In the case of FIG. 6(b), the data overlaps at the positions indicated by the asterisks (*), and in the case of FIG. 6(c) the data indicated by the asterisk (*) in FIG. 6(a) is lost. It is assumed that the transmission clock signals in the transmission paths A and B have a frequency of 64 KHz, and that the frequency stability is on the order of 10-5. In this case, the data overlaps or is lost once each second. From a practical viewpoint, this data slipping phenomenon can be disregarded in the ordinary reproduction of analog data such as voice data. Sometimes, depending on the content of communication data, the loss of data causes trouble, but the overlapping of data is of no consequence, and the example shown in FIG. 6(b) causes no difficulty. Thus, it is sufficient to make the frequency of the transmission clock signal on the signal receiving side higher than that of the transmission clock signal on the signal transmitting side. It goes without saying that, even if the content of communication data is other than voice data, the S/N ratio of the analog signal can be increased by smoothing the reproduced byte units of data. If a given data is represented by X(n) and data before and after the given data are represented, respectively, by X(n-1) and X(n+1), then, e.g., the data X(n) can be smoothed according to the following expression:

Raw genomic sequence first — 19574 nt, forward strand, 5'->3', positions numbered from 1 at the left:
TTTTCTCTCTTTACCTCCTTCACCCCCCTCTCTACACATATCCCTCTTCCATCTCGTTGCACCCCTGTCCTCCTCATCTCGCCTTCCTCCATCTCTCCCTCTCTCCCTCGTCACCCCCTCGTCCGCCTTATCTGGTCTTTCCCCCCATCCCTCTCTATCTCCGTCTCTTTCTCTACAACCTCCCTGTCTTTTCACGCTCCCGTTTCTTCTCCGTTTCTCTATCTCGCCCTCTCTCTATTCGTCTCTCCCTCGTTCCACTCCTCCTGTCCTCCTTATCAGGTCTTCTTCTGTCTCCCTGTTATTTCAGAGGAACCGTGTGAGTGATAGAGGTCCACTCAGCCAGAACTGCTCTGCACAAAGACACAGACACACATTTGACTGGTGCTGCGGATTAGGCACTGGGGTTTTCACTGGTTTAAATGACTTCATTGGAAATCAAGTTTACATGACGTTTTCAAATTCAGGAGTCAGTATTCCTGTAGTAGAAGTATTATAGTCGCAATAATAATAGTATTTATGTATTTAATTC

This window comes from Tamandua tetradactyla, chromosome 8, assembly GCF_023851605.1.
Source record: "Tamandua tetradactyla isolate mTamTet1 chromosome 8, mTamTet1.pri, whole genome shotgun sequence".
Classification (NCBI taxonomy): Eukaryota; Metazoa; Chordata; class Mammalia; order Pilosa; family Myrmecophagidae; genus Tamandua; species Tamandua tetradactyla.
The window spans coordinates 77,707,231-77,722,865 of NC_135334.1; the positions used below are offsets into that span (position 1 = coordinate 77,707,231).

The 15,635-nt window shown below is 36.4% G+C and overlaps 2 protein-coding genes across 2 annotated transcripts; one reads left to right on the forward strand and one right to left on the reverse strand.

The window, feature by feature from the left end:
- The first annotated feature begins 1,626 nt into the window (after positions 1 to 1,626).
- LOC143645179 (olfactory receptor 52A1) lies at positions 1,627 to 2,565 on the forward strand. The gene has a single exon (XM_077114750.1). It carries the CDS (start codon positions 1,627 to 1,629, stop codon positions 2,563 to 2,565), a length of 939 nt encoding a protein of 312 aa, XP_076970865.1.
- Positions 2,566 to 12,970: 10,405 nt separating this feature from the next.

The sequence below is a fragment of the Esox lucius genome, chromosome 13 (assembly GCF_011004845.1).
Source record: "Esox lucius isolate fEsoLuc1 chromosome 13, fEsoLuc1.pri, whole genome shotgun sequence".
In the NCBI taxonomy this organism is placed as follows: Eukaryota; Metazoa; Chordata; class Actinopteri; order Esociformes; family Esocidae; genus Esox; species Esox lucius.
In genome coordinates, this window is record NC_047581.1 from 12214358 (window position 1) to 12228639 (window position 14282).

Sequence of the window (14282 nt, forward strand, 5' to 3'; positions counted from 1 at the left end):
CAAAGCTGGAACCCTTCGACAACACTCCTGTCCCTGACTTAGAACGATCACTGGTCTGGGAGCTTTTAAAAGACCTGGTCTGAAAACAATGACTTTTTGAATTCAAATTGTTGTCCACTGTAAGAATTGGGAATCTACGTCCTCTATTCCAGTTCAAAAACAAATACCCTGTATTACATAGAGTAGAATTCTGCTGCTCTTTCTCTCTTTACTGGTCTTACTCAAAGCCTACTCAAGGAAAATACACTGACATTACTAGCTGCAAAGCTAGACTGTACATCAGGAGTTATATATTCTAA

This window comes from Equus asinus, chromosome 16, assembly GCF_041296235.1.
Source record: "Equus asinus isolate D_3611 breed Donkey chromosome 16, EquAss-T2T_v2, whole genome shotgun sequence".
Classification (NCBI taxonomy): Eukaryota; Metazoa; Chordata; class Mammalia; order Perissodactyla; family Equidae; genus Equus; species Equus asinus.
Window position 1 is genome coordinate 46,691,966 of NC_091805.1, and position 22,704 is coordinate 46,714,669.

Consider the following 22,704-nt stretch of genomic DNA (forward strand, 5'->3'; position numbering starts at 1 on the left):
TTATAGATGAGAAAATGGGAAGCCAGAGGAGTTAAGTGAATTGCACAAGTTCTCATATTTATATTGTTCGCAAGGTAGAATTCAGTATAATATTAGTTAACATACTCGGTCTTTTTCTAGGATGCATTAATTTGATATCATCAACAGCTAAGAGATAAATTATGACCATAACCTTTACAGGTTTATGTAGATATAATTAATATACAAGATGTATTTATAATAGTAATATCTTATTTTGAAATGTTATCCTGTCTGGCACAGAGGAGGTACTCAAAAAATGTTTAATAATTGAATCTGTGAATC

This smoothing operation can be readily achieved by using a commercially available arithmetic logic unit.
As is apparent from the above description, according to the invention, the transmission paths are asynchronously connected to each other, and it is therefore unnecessary to maintain a synchronous relationship between the terminals of the transmission paths. Accordingly, when a terminal 71 transmits a digital signal 73 to a transceiver 72 on the transmission path side as shown in FIG. 7, it is unnecessary for the transceiver 72 to apply a synchronizing transmission clock signal to the terminal 71. Accordingly, when an asynchronous connecting device is arranged between the terminal 71 and the transceiver 72 as shown in FIG. 8, a digital signal 81 of high quality can be applied to the transceiver 72. Therefore, each terminal can transmit a digital signal by using its own clock signal, the communications system can be simplified, and the terminals can be easily connected.
According to this invention, it is unnecessary to provide a codec at the asynchronous connecting section, and the communications system can therefore be built at lower cost.
|Cited Patent||Filing date||Publication date||Applicant||Title|
|US3665405 *||Mar 17, 1970||May 23, 1972||Computer Transmission Corp||Multiplexer|
|US3855422 *||Jul 5, 1973||Dec 17, 1974||Ibm||Time division multiplexer with each frame consisting of a fixed length bit oriented address field and a variable length character oriented data field|
|US3867579 *||Dec 21, 1973||Feb 18, 1975||Bell Telephone Labor Inc||Synchronization apparatus for a time division switching system|
|US3984641 *||Jul 30, 1974||Oct 5, 1976||International Standard Electric Corporation||System for switching and safeguarding data in time-division multiplex switching networks|
|US4021616 *||Jan 8, 1976||May 3, 1977||Ncr Corporation||Interpolating rate multiplier|
|US4310922 *||Jan 10, 1980||Jan 12, 1982||Lichtenberger W Wayne||Bit sampling multiplexer apparatus|